By Douglas Little

May 18, 2003

Fifty years ago this week, a Republican secretary of state shuttled from Cairo and Tel Aviv to Amman, Riyadh and Baghdad in search of peace in the Mideast. The diplomatic landscape that John Foster Dulles confronted on his tour in May 1953 was very different from the contested terrain through which Colin Powell is traveling for the first time in a year, road map in hand, half a century later.

During the 1950s, British bases stretched from the shores of the Persian Gulf to the banks of the Nile. Texaco and other multinational petroleum giants controlled production, prices and profits from Mideast oil. And the Cold War cast the shadow of Soviet subversion from the Khyber Pass to the isthmus of Suez.

Yet one thing has remained the same from the Eisenhower through the Bush eras. The hardscrabble refugee camps that already dotted the West Bank when Dulles made his house call as President Dwight Eisenhower's secretary of state were home even then to Palestinian Arabs whose hatred of Israel and mistrust of America would have been instantly recognizable to Powell.

The principal question facing U.S. policy makers today is whether regime change in Iraq can help put Israelis and Palestinians back on the road to peace. After all, America's expulsion of Iraqi forces from Kuwait in the first Gulf War 12 years ago paved the way for the 1991 Madrid peace conference and the Oslo accords of 1993, which culminated with Yitzhak Rabin's famous handshake in the Rose Garden with Yasser Arafat and the establishment of the Palestinian Authority. Although the Oslo process took a detour during the final months of the old century, some observers believe that America's victory over Saddam Hussein in the second Gulf War early in the new millennium has created the best opportunity for peace in 50 years.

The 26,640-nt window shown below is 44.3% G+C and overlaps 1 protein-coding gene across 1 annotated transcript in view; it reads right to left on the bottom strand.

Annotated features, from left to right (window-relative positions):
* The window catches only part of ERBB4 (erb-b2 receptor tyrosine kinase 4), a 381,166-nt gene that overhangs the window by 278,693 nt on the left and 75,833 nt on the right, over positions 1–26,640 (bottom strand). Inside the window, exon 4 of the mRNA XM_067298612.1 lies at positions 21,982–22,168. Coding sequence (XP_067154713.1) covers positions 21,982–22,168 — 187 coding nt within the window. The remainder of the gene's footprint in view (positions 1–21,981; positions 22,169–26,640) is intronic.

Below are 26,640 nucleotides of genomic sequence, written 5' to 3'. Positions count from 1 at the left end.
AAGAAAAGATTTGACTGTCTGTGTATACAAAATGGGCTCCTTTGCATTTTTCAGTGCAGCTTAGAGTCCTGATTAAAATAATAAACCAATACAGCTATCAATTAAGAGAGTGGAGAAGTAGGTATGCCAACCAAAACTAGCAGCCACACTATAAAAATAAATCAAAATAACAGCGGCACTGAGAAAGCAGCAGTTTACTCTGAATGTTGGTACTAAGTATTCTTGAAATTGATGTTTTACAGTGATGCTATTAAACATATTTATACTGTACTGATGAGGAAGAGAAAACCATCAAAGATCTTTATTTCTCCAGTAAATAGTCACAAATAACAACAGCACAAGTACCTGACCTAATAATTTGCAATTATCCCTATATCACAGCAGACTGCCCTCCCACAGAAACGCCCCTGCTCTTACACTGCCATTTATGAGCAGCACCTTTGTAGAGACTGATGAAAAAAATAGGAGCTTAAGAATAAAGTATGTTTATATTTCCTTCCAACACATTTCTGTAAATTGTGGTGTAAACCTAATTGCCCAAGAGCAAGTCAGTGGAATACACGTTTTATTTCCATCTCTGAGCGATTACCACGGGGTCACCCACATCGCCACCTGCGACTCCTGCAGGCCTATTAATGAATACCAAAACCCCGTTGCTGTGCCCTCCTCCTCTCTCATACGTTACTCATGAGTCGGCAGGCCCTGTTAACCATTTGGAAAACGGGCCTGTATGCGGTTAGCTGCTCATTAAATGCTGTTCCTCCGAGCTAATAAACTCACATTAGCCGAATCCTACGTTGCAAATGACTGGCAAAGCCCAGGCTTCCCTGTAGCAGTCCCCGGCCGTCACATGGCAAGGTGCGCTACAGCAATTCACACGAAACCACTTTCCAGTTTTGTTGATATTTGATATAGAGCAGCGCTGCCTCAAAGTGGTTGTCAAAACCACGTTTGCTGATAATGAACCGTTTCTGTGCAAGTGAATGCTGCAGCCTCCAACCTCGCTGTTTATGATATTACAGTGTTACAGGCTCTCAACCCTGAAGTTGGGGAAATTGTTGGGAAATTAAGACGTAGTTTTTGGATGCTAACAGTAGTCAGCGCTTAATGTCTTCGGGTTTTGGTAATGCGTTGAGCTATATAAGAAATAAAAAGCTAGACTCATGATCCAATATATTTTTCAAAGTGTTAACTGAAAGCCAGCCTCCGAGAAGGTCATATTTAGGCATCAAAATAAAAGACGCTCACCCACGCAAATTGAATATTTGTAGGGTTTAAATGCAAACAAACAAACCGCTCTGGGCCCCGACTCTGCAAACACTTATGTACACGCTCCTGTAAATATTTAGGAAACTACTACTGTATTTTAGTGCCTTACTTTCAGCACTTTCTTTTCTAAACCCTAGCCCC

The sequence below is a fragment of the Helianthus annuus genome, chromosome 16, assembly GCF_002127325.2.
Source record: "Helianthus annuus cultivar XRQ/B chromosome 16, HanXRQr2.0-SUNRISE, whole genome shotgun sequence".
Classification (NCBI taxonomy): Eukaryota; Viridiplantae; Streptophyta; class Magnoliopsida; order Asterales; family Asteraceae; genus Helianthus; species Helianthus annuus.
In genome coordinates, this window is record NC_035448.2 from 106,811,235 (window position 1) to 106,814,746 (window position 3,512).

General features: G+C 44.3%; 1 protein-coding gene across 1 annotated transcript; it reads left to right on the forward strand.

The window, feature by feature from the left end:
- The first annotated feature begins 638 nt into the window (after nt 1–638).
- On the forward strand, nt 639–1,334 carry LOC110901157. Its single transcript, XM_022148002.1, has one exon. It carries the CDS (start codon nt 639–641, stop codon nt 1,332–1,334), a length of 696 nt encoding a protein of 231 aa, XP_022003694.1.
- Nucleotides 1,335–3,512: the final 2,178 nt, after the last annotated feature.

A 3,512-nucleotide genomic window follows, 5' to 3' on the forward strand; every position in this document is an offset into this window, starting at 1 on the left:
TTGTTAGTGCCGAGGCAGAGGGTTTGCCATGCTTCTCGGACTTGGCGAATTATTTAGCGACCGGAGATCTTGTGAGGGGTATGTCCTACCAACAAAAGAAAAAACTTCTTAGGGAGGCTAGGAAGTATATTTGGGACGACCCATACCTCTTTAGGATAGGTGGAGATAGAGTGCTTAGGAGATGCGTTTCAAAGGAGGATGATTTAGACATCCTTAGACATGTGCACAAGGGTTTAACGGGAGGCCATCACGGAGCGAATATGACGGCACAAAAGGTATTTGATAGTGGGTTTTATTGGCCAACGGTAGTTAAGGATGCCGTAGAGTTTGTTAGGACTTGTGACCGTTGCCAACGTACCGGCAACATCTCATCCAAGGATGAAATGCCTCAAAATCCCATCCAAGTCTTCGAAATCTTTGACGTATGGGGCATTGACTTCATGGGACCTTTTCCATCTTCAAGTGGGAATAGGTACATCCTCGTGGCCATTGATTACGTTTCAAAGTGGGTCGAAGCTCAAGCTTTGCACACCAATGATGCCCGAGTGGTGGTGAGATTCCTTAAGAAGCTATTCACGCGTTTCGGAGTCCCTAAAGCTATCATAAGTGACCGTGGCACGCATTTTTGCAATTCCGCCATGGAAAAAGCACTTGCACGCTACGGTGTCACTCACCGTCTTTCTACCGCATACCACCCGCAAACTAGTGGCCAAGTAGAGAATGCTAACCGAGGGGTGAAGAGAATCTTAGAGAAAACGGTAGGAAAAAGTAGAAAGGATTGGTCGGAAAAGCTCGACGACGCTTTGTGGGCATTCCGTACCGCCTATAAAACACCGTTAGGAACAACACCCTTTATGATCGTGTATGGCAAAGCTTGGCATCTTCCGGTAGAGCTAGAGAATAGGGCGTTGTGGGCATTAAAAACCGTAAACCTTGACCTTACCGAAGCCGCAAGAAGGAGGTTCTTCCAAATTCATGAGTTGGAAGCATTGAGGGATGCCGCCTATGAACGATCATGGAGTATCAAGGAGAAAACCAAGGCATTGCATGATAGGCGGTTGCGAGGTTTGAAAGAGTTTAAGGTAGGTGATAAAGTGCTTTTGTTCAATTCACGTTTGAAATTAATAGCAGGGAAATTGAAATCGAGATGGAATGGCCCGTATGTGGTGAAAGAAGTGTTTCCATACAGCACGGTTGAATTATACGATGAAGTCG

At first glance, the logic seems compelling. America appears eager to play Rome to Britain's Greece, with 200,000 GIs standing guard from Uzbekistan to Qatar, ready at a moment's notice to retaliate against Syria and Iran should those rogue states step up their support for Hamas and Hezbollah's campaign of terror against Israel. A state-controlled monopoly in Baghdad sits atop the world's second largest oil reserves, which Washington hopes will finance the reconstruction of Iraq and also underwrite a regional free-trade zone that could produce good jobs and better living standards for the young and restless population of Gaza, the West Bank and the shanty towns that ring most Arab capitals.

Most important, the bipolar rivalry that led both the United States and the Soviet Union to assume during the Cold War that "the enemy of my enemy is my friend" has been replaced by a bilateral Russian-American partnership whose cornerstone is a shared commitment to an Israeli-Palestinian peace agreement.

Before President George W. Bush and his advisers break out the port and cigars, however, they would do well to ponder some lessons from the past.

The British army occupied Jerusalem and liberated Baghdad from Ottoman rule at the end of World War I, but neither a League of Nations mandate in Palestine nor a set of U.K. air bases in Iraq could bring peace or prosperity to the peoples of the Mideast during the following three decades. U.S. policy makers fared little better when they gradually assumed Britain's burdens after World War II.

Nation-building through modernization failed miserably in Iran, where an American-backed "White Revolution" helped ignite an Islamic backlash that toppled the shah and brought the Ayatollah Khomeini to power. Nor have U.S. peacekeepers fared well in places like Lebanon, where Hezbollah truck bombers killed 241 Marines at a barracks in Beirut 20 years ago.